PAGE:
Guest Contributor | Jan 17, 2023 | 0
Tracing the foot-prints of a small-scale fisherman in Henties Bay
The Namibia Marine Ecosystem Services for Marine Spatial Planning (NAMares), a joint research project between the University of Namibia (UNAM) and Helmholtz-Zentrum Hereon, recently took a trip to investigate small scale fishery in Henties Bay.
UNAM in a statement said this activity forms part of the project’s ecosystem services’ case studies and complements the Ministry of Fisheries and Marine Resources’ strategic focus on small-scale fisheries and their importance towards food security and poverty eradication.
“The research, conducted by a team of UNAM researchers from the Sam Nujoma Campus and Helmholtz Zentrum Hereon, commenced along the C34 and Mile 27, two of the many fishery sites designated by the Ministry of Fisheries and Marine Resources, which are a source of income for many local fishermen including, 66-year-old Samuel Shatipamba, a retrenched mine worker, who resorted to fishing after several attempts to get another job,” added the university.
Shatipamba narrated his account of fishing along the shores of Henties Bay, by stating that he wakes up at 5 am every day to prepare his gear and be ready for the truck to pick him up by 6 am, which is provided by the Hanganeni Fishing Association (HAFA) which supports local artisanal fishermen to gain an income from fishing.
“HAFA allows us to catch unlimited fish and they take us to different fishing spots and buy our fish by weighing them per kg. The permit is also very affordable,” said Shatipamba. He further said that since he joined HAFA, he is guaranteed money every end of the week, although this is largely based on what he catches that week. “When I catch my fish I am guaranteed money every weekend based on my catch,” explained Shatipamba.
The University explained that selling the catch of the day can be challenging, especially for non-HAFA members who have to look for customers after a long day at the beach and many a time they have to drop their prices to make sure they take money home. “Adjusting purchase prices has become the order of the day due to the flood of fish from ski boats,” they added.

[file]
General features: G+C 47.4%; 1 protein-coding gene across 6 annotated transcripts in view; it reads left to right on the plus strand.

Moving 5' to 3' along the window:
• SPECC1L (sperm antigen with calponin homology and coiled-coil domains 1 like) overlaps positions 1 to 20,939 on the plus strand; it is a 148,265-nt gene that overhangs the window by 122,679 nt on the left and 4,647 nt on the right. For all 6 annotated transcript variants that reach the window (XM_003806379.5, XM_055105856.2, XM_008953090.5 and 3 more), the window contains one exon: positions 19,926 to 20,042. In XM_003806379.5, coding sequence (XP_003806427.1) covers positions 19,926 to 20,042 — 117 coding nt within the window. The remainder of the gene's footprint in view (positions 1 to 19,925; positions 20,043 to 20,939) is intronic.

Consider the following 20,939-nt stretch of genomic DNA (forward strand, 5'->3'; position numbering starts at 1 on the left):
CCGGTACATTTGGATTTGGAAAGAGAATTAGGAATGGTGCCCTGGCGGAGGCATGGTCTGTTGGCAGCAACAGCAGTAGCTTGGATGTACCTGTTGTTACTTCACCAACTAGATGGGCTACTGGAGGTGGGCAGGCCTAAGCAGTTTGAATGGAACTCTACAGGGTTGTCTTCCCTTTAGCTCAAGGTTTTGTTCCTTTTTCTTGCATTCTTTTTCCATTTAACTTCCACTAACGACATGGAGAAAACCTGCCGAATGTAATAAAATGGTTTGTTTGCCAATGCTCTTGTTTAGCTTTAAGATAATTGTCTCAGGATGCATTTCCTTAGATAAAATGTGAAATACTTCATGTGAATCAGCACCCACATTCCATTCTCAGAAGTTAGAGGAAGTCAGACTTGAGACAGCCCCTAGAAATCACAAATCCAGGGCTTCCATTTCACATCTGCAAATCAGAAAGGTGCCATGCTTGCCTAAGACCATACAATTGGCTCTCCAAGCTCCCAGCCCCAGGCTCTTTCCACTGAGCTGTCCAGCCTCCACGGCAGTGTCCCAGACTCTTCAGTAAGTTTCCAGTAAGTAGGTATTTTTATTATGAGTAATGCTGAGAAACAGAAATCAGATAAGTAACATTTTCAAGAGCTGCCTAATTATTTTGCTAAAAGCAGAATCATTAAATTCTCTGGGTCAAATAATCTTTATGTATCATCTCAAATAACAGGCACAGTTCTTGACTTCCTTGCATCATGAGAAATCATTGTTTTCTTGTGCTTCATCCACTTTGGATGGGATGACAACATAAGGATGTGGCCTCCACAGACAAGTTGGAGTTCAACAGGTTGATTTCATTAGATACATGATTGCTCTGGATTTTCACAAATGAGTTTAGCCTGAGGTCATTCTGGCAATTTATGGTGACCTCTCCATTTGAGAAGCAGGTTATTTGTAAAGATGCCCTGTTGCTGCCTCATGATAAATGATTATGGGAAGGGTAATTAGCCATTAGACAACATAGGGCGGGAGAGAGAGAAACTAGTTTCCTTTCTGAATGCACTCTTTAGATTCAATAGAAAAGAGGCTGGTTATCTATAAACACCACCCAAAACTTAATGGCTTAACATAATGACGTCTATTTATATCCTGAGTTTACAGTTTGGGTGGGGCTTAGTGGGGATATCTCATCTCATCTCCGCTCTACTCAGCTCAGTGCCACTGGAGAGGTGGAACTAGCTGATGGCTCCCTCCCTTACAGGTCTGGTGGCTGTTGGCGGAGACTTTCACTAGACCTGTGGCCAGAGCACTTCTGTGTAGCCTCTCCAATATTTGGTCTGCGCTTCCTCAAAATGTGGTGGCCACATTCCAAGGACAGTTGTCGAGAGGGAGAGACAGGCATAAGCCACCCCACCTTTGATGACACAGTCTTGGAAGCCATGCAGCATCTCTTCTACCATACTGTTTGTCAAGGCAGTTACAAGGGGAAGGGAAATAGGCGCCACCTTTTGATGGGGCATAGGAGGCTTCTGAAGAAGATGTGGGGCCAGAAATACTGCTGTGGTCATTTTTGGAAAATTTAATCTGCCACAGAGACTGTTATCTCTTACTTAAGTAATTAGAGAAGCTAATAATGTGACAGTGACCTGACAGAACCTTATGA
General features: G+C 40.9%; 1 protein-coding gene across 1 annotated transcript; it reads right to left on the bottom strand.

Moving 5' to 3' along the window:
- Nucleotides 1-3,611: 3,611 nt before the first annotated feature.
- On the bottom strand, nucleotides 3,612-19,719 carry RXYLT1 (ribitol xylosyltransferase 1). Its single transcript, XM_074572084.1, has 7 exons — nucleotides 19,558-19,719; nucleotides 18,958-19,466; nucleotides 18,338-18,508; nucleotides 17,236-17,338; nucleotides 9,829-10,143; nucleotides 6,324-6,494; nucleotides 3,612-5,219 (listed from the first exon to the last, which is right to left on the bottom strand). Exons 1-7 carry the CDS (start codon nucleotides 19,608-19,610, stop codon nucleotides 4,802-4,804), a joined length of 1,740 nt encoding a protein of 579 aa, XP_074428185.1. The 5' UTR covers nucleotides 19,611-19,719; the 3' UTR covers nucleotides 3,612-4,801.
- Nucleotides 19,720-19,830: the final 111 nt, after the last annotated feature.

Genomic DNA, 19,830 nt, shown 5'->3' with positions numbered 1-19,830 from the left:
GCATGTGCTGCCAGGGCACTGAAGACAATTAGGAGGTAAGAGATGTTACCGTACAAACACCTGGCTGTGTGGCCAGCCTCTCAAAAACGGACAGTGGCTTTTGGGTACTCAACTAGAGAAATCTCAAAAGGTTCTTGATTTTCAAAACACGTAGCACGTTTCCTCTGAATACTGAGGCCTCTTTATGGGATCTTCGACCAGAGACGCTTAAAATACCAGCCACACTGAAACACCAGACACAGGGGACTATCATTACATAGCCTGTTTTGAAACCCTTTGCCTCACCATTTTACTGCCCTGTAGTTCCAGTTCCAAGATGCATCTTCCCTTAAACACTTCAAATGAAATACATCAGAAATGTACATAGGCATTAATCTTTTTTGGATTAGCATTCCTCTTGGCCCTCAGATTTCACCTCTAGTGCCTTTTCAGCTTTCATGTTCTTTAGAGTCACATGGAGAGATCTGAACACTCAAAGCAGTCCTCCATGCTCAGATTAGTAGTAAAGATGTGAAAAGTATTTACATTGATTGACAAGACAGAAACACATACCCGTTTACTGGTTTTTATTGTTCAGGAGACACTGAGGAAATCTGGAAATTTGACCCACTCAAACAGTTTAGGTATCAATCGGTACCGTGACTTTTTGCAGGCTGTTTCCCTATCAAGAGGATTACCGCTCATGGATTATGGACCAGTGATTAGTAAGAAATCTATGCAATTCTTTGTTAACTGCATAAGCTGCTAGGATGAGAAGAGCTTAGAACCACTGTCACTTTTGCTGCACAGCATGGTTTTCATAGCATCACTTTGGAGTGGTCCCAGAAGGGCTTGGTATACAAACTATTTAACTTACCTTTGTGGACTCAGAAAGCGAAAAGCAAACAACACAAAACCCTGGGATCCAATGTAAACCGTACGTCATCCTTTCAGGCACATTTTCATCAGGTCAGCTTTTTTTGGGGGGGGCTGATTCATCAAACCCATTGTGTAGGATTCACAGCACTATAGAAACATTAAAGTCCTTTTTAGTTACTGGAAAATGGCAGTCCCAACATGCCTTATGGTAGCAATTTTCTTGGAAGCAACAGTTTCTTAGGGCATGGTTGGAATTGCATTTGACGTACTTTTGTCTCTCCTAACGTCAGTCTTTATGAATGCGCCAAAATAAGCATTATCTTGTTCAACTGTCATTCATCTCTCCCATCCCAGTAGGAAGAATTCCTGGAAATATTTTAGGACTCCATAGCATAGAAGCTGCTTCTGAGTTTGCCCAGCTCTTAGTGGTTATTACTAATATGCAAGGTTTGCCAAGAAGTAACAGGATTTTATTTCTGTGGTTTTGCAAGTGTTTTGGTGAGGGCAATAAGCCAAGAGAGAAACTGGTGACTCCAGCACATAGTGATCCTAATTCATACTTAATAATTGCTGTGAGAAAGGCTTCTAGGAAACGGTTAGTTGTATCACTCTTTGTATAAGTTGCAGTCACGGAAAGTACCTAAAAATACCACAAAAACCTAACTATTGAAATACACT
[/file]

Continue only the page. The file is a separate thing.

Shatipamba recalls that HAFA had to adjust their prices according to the market, otherwise high prices would mean no customers. Other fishermen interviewed, shared the same sentiments and they complained that the discounted prices result in lower profit margins, making it hard to adequately provide for their family needs and with food prices so high, things are even harder now than before.
Shatipamba said he appreciates nature for what it gives them and urged all fishermen to follow the regulations as set out by the Ministry, by doing so, future generations will be able to benefit from the same resources.
“The sea has plenty to sustain us all if we adhere to the guidelines and rules,” emphasised Shatipamba.
He cautioned against illegal fishing and advised upcoming fishermen to be patient in this business because in life one has to be patient and fishing is not for the faint-hearted.
Shatipamba was one of the people that were behind the idea of the establishment of HAFA and he hopes that HAFA will become one of the largest fishing companies on the coast. As an experienced fisherman, he enjoys fishing as this activity allows him an opportunity to form friendships with foreigners during busy holidays, plus he accompanies foreign fishermen to teach them fishing skills and to show them suitable fishing spots while earning an extra income for himself and his family.
The University elaborated that fishing is a crucial activity providing a source of livelihood, income and employment, particularly to the urban poor dwellers and their families. “The Namibian Fishing sector has long been focused on large scale commercial fishers, but now the focus is being drawn to small scale fisheries and its importance towards food security and poverty eradication,” concluded UNAM.